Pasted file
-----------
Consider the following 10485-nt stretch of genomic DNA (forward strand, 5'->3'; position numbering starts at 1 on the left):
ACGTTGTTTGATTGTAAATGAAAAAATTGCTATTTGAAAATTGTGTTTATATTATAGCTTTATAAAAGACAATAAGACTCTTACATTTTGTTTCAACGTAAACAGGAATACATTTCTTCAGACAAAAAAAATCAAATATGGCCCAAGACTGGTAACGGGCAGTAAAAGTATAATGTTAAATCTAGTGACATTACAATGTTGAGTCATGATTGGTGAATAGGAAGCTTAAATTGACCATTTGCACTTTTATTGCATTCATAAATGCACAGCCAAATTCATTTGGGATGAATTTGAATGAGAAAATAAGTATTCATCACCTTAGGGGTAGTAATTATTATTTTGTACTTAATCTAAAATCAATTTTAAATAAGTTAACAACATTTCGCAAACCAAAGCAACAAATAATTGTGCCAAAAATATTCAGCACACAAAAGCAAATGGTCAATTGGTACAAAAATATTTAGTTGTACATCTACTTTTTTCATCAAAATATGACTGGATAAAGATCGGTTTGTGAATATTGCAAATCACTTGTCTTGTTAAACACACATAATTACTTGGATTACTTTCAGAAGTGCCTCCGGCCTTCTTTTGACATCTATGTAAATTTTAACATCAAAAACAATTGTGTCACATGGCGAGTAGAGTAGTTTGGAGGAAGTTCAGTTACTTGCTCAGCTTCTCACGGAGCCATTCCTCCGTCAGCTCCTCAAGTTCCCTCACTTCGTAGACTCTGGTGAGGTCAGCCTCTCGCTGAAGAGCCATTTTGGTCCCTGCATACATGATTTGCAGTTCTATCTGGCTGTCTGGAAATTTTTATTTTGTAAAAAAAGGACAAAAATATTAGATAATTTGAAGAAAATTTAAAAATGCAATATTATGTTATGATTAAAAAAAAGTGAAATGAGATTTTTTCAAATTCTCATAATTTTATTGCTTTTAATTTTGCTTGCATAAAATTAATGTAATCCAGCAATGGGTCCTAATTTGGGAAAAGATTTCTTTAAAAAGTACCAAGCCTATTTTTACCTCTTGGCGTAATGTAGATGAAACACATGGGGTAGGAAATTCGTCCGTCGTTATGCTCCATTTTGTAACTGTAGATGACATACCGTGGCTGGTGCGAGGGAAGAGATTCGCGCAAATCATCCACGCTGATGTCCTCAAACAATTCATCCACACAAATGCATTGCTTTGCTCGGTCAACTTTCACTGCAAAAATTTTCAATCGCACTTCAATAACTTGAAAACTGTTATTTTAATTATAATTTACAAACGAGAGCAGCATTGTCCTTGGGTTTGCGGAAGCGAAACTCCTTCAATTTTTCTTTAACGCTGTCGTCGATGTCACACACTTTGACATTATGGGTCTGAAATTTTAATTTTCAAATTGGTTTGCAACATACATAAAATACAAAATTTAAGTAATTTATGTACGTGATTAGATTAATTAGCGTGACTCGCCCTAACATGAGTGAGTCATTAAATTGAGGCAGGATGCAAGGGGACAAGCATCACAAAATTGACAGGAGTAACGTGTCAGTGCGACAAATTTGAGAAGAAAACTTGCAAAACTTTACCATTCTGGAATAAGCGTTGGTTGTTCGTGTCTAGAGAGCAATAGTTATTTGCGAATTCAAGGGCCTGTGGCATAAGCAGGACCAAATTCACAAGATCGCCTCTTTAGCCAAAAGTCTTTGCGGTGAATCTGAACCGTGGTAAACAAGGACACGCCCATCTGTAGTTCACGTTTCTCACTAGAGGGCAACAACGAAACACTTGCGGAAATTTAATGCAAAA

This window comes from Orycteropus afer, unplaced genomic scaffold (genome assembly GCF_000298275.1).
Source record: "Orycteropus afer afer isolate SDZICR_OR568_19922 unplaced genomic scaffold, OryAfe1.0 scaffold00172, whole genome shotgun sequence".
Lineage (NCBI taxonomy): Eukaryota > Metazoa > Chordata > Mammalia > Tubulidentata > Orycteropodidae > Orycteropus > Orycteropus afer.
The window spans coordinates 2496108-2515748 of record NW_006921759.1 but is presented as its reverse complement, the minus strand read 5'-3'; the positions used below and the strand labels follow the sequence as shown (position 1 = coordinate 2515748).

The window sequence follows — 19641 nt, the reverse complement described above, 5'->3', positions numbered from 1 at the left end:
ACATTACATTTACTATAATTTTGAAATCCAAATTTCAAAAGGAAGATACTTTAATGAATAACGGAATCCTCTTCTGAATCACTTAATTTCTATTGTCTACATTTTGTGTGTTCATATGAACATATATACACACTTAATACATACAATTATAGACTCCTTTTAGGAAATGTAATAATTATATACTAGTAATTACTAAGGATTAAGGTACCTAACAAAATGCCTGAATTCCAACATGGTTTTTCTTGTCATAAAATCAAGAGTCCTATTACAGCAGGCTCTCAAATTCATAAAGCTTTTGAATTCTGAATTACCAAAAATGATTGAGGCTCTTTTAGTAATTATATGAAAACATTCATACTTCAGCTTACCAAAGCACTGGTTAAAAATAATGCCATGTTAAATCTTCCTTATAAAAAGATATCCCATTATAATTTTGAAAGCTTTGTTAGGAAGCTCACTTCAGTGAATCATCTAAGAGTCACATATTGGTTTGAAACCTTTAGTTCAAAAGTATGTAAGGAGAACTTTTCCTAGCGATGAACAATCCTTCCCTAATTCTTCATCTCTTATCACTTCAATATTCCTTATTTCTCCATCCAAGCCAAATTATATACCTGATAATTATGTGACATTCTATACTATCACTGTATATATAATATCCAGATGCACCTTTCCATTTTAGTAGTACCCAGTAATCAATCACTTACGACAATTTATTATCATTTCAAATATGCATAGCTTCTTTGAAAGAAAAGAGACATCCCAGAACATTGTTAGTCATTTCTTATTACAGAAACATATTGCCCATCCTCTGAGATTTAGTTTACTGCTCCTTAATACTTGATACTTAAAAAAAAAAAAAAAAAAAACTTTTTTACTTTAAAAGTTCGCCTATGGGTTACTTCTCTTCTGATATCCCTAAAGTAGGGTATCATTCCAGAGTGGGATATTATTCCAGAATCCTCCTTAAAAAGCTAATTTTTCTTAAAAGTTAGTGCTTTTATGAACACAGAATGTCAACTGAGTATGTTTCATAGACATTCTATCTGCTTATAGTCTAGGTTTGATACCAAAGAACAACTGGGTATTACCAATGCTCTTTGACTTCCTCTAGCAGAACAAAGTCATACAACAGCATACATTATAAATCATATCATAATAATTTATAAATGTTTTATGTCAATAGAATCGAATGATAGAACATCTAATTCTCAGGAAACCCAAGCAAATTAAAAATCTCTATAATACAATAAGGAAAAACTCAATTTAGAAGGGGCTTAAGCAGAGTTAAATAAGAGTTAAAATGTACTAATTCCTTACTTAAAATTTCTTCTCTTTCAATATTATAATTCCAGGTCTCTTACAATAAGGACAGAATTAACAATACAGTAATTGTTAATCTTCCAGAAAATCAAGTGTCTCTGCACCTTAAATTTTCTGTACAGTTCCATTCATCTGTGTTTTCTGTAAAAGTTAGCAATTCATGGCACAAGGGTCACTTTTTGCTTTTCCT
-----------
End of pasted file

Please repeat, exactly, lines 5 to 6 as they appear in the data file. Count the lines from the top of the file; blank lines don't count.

Lineage (NCBI taxonomy): Eukaryota > Metazoa > Chordata > Mammalia > Tubulidentata > Orycteropodidae > Orycteropus > Orycteropus afer.
The window spans coordinates 2496108-2515748 of record NW_006921759.1 but is presented as its reverse complement, the minus strand read 5'-3'; the positions used below and the strand labels follow the sequence as shown (position 1 = coordinate 2515748).